The Martyrs Eudoxios, Zinon, Makarios and their Companions

Commemorated on September 6

      The Martyrs Eudoxios, Zinon, Makarios and their Companions received a martyr's death for Christ under the emperor Maximian Galerius, the successor to the emperor Diocletian.
      Saint Eudoxios held the high position of a military-commander in the imperial armies. He was a Christian, as were also his friend Zinon and his house steward Makarios. After the issuance by the emperor Diocletian of an edict about putting Christians to death, such as who refused to offer sacrifice to idols, many including people of illustrious position and rank, fled to various lands with their families to avoid torture and death. And at this time also Saint Eudoxios resigned his high position, and with his wife Saint Basilissa and all their family abandoned their property and went into hiding in the region of Armenian Meletina.
      The governor of Meletina dispatched soldiers to search for Eudoxios. When they came across Eudoxios himself, attired in white garb, and not recognising him, the soldiers began to question whether a certain military-commander Eudoxios had come into these parts. Not revealing who he actually was, the saint invited the soldiers into his home, fed them and gave them lodging for the night. Saint Eudoxios considered his encounter with the soldiers as a sign from the Lord about his impending end by martyrdom. In the morning he disclosed to his guests, that he was the one whom they were seeking. In gratitude for the hospitality the soldiers offered to conceal from the authorities that they had managed to find Saint Eudoxios. But the saint would not consent to this. Setting his house in order, he said to his wife not to bewail, but on the contrary to celebrate the day of his martyr's death. Donning his military attire, he went off with the soldiers to the governor. Saint Basilissa and his friends Saints Zinon and Makarios followed after Saint Eudoxios. The governor tried to persuade Saint Eudoxios to offer sacrifice to the idols and by this safeguard his life, exalted rank and substance. Saint Eudoxios firmly refused, denouncing the folly of anyone who would worship soulless idols. His soldier's sash the emblem of his power of authority he himself removed and threw in the face of the governor. Soldiers present at this, secret Christians, did likewise, and they numbered more than a thousand men. The embarrassed governor enquired of the emperor as to what he should do, and he received the orders: try the ringleaders and set free the rest. After prolonged tortures they led forth Saint Eudoxios to execution. Following after her husband, Saint Basilissa wept, and his friend Saint Zinon also bewept the martyr. Saint Eudoxios thereupon again urged his wife not to bewail him, but rather to rejoice that he be deigned the crown of martyrdom, and he asked that she bury his body in a place called Amimos. To his weeping friend Saint Zinon Saint Eudoxios predicted, that they would simultaneously enter the Kingdom of Heaven. Emboldened by these words, Zinon loudly declared himself a Christian, for which he was immediately sentenced to death. Later, Saint Basilissa without hindrance took up the body of her husband and buried it there where he had requested. After this they arrested the saint and led her before the governor; wanting to share the fate of her husband, she fearlessly denounced both the governor and his false gods the idols. The governor however saw into her intent and would not torture her, but instead sent her away. In leaving, the saint said to him, that God would see her intent to suffer for her faith and would accept this intent as accomplished deed. Seven days later Saint Eudoxios appeared to his wife in a vision and bid convey to his friend and house-steward Makarios, that both he and Saint Zinon awaited the arrival of Makarios. Makarios immediately went to the governor and declared himself a Christian, for which he was sentenced to death and beheaded. Many a Christian likewise accepted a martyr's death during this time (+ 311-312).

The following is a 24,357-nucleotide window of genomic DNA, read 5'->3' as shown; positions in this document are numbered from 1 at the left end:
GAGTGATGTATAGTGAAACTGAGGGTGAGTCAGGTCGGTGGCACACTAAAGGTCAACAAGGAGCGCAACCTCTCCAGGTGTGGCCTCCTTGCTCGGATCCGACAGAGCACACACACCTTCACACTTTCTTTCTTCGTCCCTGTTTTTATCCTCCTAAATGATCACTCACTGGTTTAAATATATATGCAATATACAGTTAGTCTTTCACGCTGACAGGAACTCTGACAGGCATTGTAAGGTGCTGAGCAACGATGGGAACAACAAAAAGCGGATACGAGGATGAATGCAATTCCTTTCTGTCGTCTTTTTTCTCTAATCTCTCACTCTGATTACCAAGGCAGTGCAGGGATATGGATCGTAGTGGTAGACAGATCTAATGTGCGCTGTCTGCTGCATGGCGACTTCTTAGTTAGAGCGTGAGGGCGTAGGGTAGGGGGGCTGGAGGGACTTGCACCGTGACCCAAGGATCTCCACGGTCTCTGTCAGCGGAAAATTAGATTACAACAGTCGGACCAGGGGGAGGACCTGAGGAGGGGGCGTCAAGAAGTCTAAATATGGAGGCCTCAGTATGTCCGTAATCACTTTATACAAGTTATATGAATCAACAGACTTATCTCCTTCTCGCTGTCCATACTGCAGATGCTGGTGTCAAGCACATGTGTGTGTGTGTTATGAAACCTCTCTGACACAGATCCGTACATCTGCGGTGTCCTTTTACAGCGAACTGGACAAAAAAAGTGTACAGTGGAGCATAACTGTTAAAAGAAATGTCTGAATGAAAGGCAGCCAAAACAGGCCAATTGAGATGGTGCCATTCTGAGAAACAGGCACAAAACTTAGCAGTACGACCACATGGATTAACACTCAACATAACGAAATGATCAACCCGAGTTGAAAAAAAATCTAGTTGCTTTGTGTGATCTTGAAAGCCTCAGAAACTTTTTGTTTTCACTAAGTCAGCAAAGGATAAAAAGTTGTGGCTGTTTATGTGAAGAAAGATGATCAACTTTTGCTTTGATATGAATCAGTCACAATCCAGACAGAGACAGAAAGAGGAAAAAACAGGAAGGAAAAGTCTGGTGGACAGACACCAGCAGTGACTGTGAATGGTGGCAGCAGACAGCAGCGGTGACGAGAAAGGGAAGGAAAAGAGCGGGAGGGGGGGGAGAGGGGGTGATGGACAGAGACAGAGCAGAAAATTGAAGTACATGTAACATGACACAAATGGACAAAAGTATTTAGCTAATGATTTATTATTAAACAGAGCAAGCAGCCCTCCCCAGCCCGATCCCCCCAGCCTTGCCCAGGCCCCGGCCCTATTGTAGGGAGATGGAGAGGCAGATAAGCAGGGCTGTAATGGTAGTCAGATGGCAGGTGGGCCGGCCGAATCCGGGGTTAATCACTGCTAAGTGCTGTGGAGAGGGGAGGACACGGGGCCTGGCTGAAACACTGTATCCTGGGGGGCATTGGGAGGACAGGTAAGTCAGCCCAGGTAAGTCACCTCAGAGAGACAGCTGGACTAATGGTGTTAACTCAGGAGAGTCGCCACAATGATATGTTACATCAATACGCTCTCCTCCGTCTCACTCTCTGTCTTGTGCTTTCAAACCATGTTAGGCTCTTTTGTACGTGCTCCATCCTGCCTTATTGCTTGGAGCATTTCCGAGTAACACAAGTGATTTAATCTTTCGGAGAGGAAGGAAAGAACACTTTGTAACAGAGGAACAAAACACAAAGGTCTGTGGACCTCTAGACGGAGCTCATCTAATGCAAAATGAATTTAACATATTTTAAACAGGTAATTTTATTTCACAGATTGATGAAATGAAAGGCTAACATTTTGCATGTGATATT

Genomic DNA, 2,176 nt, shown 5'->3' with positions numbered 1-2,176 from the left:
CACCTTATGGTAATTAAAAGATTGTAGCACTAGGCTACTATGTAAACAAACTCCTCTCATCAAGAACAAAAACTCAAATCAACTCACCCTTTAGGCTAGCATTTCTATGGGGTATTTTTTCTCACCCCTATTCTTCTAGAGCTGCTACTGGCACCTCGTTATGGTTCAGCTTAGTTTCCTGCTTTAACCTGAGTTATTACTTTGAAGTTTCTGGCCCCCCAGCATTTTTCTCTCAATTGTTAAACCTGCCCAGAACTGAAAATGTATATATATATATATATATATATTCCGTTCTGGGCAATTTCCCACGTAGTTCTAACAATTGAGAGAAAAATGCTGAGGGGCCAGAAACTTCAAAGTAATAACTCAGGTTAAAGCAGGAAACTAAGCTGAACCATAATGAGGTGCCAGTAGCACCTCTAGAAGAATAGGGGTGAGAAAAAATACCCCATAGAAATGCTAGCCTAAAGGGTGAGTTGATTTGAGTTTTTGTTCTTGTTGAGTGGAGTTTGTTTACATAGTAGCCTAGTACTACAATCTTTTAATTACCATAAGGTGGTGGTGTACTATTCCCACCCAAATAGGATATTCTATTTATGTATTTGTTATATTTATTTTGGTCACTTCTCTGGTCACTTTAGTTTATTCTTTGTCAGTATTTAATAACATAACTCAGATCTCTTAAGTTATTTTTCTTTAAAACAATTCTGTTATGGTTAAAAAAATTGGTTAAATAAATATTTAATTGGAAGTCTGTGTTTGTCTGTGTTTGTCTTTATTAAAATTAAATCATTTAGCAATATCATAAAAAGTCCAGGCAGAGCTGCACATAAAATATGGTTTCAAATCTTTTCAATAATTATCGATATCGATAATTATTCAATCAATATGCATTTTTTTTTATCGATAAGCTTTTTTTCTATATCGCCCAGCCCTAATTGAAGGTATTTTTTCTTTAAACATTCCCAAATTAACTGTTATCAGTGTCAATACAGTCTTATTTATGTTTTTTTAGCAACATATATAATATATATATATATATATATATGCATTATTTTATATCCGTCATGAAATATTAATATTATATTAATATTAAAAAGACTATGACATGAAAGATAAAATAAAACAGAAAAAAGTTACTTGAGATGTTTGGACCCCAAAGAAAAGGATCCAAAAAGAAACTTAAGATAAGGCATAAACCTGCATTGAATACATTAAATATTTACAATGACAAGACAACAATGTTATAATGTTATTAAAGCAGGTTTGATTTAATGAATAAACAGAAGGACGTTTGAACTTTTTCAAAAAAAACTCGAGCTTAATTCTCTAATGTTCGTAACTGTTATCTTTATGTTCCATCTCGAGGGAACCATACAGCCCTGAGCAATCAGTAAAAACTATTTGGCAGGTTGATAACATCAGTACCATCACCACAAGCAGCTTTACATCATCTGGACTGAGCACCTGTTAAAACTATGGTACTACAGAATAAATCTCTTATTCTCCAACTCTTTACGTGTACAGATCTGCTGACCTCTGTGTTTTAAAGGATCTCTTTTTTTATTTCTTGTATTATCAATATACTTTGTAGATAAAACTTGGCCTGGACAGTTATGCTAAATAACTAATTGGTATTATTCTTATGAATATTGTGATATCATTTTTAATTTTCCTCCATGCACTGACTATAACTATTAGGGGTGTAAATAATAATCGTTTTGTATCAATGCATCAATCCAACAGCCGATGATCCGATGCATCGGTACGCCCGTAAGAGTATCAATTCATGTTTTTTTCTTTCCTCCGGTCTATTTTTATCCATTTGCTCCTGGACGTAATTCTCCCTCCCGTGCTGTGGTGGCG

1996-2001 by translator Fr. S. Janos.

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